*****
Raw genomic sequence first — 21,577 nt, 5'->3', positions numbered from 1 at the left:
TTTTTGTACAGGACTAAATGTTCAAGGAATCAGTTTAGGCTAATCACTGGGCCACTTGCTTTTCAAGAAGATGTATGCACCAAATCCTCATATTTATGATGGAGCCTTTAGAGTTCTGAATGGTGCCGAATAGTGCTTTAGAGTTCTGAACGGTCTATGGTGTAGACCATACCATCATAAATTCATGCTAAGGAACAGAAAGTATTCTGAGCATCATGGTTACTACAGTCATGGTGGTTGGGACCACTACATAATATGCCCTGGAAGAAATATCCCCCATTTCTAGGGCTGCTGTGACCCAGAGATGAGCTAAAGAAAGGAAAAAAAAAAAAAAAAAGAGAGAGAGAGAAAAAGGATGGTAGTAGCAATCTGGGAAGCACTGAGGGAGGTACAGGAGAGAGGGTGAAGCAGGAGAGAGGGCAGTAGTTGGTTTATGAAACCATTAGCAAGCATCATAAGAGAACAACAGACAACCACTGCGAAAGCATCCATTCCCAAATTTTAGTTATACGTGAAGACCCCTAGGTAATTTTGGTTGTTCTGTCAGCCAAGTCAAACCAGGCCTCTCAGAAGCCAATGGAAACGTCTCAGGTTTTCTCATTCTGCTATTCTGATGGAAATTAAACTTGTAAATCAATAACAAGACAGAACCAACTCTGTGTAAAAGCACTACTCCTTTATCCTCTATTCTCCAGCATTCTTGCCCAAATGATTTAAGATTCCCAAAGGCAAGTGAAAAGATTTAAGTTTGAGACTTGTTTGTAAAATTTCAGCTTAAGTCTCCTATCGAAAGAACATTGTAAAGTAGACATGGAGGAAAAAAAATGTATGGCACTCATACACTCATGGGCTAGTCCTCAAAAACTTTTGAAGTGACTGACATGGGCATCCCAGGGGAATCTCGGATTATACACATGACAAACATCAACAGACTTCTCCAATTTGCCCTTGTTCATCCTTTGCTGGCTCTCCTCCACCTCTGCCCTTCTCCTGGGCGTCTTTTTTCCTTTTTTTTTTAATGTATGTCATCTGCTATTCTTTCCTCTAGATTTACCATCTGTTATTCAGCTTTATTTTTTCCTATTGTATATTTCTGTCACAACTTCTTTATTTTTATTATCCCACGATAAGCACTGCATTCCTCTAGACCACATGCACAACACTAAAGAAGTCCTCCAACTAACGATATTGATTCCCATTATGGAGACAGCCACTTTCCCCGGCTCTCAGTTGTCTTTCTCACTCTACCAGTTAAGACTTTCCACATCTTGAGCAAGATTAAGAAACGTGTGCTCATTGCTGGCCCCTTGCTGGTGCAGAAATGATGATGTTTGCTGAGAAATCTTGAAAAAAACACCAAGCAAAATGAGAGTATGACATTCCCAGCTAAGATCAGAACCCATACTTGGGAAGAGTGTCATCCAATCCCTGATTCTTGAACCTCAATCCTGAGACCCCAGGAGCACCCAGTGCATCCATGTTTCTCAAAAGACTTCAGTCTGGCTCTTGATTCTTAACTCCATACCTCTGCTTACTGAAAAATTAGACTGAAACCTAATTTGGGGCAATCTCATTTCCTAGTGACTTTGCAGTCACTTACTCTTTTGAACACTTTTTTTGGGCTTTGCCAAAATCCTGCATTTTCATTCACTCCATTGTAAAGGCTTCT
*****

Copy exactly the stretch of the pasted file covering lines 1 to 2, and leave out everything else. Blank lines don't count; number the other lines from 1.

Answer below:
Raw genomic sequence first — 21,577 nt, 5'->3', positions numbered from 1 at the left:
TTTTTGTACAGGACTAAATGTTCAAGGAATCAGTTTAGGCTAATCACTGGGCCACTTGCTTTTCAAGAAGATGTATGCACCAAATCCTCATATTTATGATGGAGCCTTTAGAGTTCTGAATGGTGCCGAATAGTGCTTTAGAGTTCTGAACGGTCTATGGTGTAGACCATACCATCATAAATTCATGCTAAGGAACAGAAAGTATTCTGAGCATCATGGTTACTACAGTCATGGTGGTTGGGACCACTACATAATATGCCCTGGAAGAAATATCCCCCATTTCTAGGGCTGCTGTGACCCAGAGATGAGCTAAAGAAAGGAAAAAAAAAAAAAAAAAGAGAGAGAGAGAAAAAGGATGGTAGTAGCAATCTGGGAAGCACTGAGGGAGGTACAGGAGAGAGGGTGAAGCAGGAGAGAGGGCAGTAGTTGGTTTATGAAACCATTAGCAAGCATCATAAGAGAACAACAGACAACCACTGCGAAAGCATCCATTCCCAAATTTTAGTTATACGTGAAGACCCCTAGGTAATTTTGGTTGTTCTGTCAGCCAAGTCAAACCAGGCCTCTCAGAAGCCAATGGAAACGTCTCAGGTTTTCTCATTCTGCTATTCTGATGGAAATTAAACTTGTAAATCAATAACAAGACAGAACCAACTCTGTGTAAAAGCACTACTCCTTTATCCTCTATTCTCCAGCATTCTTGCCCAAATGATTTAAGATTCCCAAAGGCAAGTGAAAAGATTTAAGTTTGAGACTTGTTTGTAAAATTTCAGCTTAAGTCTCCTATCGAAAGAACATTGTAAAGTAGACATGGAGGAAAAAAAATGTATGGCACTCATACACTCATGGGCTAGTCCTCAAAAACTTTTGAAGTGACTGACATGGGCATCCCAGGGGAATCTCGGATTATACACATGACAAACATCAACAGACTTCTCCAATTTGCCCTTGTTCATCCTTTGCTGGCTCTCCTCCACCTCTGCCCTTCTCCTGGGCGTCTTTTTTCCTTTTTTTTTTAATGTATGTCATCTGCTATTCTTTCCTCTAGATTTACCATCTGTTATTCAGCTTTATTTTTTCCTATTGTATATTTCTGTCACAACTTCTTTATTTTTATTATCCCACGATAAGCACTGCATTCCTCTAGACCACATGCACAACACTAAAGAAGTCCTCCAACTAACGATATTGATTCCCATTATGGAGACAGCCACTTTCCCCGGCTCTCAGTTGTCTTTCTCACTCTACCAGTTAAGACTTTCCACATCTTGAGCAAGATTAAGAAACGTGTGCTCATTGCTGGCCCCTTGCTGGTGCAGAAATGATGATGTTTGCTGAGAAATCTTGAAAAAAACACCAAGCAAAATGAGAGTATGACATTCCCAGCTAAGATCAGAACCCATACTTGGGAAGAGTGTCATCCAATCCCTGATTCTTGAACCTCAATCCTGAGACCCCAGGAGCACCCAGTGCATCCATGTTTCTCAAAAGACTTCAGTCTGGCTCTTGATTCTTAACTCCATACCTCTGCTTACTGAAAAATTAGACTGAAACCTAATTTGGGGCAATCTCATTTCCTAGTGACTTTGCAGTCACTTACTCTTTTGAACACTTTTTTTGGGCTTTGCCAAAATCCTGCATTTTCATTCACTCCATTGTAAAGGCTTCT